If I am still pregnant and don’t want the father of my baby to get custody because of his actions,can I get an attorney now to ensure my full custody? 1 Answers as of February 22, 2017

When the father and I were in contact, he refused to come to appointments, help me out, and would go back and forth at accepting if the baby was really his or not. Instead, he would rather get drunk, smoke weed, verbally abuse me, and harass me by calling me or showing up at my house at all hours of the night. He plays games and goes back and forth all the time (he is manipulative, conniving, and suffers from depression) and the last time I spoke with him he was threatening to come after me and my baby. I moved to a different state to get away from him out of fear and I am worried what would happen if he did decide to file for rights. The father has been clear about not wanting anything to do with the baby however, I'm afraid that his family will pressure him to file for parental rights for their own benefit. Long story short, I am wondering how parental rights work and if there's a way I can get full custody. I am still pregnant and have read that I cannot physically do anything until this baby is born, but I have been documenting everything that has happened since I have been pregnant. I guess my question is: is it better to leave it alone and not go to the courts to file for full parental rights and hope he leaves. Also, if he were hypothetically able to get some form of custody how would that work since we live in different states? Please help me understand all of this, I come from a family where no one is divorced or have had to deal with any type of parental rights so none of them can help me out or provide insight.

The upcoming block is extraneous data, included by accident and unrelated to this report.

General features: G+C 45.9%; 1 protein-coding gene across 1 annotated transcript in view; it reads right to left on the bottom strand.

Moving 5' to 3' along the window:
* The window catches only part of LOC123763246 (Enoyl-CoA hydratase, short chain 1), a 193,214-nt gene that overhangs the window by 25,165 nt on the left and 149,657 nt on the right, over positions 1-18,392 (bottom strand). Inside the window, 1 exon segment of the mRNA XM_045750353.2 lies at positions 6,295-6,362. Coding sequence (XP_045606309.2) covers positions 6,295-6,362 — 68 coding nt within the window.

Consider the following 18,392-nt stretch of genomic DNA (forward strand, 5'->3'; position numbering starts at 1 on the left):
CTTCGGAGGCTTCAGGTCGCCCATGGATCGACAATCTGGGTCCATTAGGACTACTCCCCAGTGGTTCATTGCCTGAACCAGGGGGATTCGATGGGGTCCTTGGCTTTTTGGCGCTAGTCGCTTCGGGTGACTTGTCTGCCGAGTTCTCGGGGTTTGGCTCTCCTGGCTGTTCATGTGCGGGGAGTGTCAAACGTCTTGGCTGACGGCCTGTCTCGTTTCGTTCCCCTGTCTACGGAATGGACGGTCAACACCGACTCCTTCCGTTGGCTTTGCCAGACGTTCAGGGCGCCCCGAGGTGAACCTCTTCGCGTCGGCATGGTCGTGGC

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Law Offices of Helene Ellenbogen, P.S.H | Helene Ellenbogen
From what you've said, I have to assume you and the father were never married. Therefore, you have full custody of the child since there is no question about who the mother of a child is. Do not put the father's name on the birth certificate. Do not give him your new location/address. Just drop all contact including social media contact. That way, even if he were able to find you, he would have to make a parentage claim and do a DNA test to prove he is the father. He would then be required, first and foremost, to pay child support. If you never ask for support and never rely on public benefits (welfare, Medicaid, etc) he will likely lose interest and not come looking for you. If you do need public benefits, you will be asked to disclose his identity and the State will look for him to pay child support.
Answer Applies to: Washington
Replied: 2/22/2017
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